After we launched Fund III in early 2004, we realised that a lot more capital would come into India by the end of 2005. By late 2005, the fund-raising environment had turned euphoric and we decided to go out and raise Fund IV. The investment climate is not going to be as good going forward, and we want to have a strong balance sheet before we go into a bear market.


Each time ChrysCapital has raised a fund, it has doubled its corpus — $64 million, $127 million, $258 million and $556 million. Two of these funds — Fund II and Fund III — were raised at a time when the fund-raising scenario was extremely hostile. In fact, apart from ICICI Venture and WestBridge Capital Partners, no other Indian fund has been able to raise fresh capital till date.



Arun Natarajan is the Founder of Venture Intelligence India, which tracks venture capital activity in India and Indian-founded companies worldwide. View sample issues of Venture Intelligence India newsletters and reports.

Life after FoodWorld for RPG Retail

Businessworld has an article on the RPG Group's plans for retail parting with its FoodWorld joint venture.
Right now, the plans to move on seem to be in top gear at the Rs 450-crore RPG Retail as it tries to make up for lost time and opportunity. From about 0.6 million sq. ft currently, Goenka plans to take his retail footprint to over 3.5 million sq. ft by March 2008, which should include over 50 hypermarkets from the current four. All this does not include MusicWorld, RPG Retail’s national chain of music stores. Goenka says an initial public offering is also in the offing in the next 12 months.


...Its retail strategy for Spencer’s encompasses four formats. The first is ‘Hyper’ — a hypermarket that covers close to 50,000 sq. ft. Then, the 15,000-sq. ft ‘Super’, a supermarket or convenience store, two of which have come up in Hyderabad and Faridabad; ‘Daily’, a food store selling staples, processed foods, FMCGs, and chilled and frozen items covering about 4,000 sq. ft; and the 2,000-sq. ft ‘Fresh’, a round-the-corner store that sells only fruits and vegetables.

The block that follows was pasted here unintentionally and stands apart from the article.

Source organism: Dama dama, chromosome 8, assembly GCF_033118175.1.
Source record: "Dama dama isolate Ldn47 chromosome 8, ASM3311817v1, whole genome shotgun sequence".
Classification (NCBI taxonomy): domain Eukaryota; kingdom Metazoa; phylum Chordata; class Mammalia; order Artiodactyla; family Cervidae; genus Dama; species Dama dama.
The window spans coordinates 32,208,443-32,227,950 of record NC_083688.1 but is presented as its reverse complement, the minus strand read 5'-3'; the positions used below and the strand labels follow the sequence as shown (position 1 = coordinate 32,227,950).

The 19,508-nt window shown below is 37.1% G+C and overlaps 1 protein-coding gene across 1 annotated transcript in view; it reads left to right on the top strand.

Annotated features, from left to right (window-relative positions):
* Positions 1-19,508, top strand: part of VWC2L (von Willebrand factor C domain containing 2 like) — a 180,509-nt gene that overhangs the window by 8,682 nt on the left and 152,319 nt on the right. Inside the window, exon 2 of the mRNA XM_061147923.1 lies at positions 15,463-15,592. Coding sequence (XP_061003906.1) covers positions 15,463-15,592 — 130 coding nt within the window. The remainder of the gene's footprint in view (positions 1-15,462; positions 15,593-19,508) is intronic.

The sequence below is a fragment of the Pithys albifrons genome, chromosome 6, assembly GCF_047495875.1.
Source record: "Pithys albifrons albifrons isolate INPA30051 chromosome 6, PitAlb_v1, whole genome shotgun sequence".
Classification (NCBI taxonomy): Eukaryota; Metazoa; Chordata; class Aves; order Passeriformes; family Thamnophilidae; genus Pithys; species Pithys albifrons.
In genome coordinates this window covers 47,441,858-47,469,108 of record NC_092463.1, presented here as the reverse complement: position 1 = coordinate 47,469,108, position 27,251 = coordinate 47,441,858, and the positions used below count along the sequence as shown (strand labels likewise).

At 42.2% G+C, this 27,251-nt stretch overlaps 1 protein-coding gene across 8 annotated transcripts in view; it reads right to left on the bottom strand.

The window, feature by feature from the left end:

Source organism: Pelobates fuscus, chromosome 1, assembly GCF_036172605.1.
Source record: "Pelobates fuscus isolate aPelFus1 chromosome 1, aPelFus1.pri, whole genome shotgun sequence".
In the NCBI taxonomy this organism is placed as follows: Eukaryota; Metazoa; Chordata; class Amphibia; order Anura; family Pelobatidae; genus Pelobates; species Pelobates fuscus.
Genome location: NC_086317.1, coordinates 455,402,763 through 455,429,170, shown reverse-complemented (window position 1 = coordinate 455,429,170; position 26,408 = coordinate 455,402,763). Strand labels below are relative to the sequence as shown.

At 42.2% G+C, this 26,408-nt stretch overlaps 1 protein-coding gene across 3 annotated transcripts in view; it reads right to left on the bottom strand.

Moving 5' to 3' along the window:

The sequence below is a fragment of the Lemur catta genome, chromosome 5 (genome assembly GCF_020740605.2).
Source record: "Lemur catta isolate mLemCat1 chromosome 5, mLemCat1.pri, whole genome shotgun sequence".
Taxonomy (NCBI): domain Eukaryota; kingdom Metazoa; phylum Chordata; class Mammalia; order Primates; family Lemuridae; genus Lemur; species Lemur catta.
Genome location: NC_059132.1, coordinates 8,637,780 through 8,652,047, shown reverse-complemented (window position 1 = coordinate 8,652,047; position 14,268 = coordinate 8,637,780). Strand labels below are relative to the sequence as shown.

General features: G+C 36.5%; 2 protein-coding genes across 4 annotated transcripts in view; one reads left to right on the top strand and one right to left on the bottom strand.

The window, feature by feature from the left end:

Spencer’s Fresh will dot neighbourhoods, closely followed by Daily. The Super will be placed at strategic locations — property for one has already been firmed up at a Delhi Metro station. The number of Hypers will depend on the city. Says Sumantra Banerjee, president and CEO, RPG Retail: “Along with competitive pricing, quality will also be a key ingredient in our offerings.” Banerjee took over last year from Raghu Pillai who had been closely involved with the group’s retail experiments since 1996.




Arun Natarajan is the Founder of Venture Intelligence India, which tracks venture capital activity in India and Indian-founded companies worldwide. View sample issues of Venture Intelligence India newsletters and reports.

"We are excited about consumer market plays"

ContentSutra has an interview with Sandeep Singhal, Managing Director of WestBridge Capital, on the firm's recent investments in Internet and mobile services companies like Shaadi.com, Mauj, Nazara, etc.

Internet cannot be ignored with more than 20 million users online.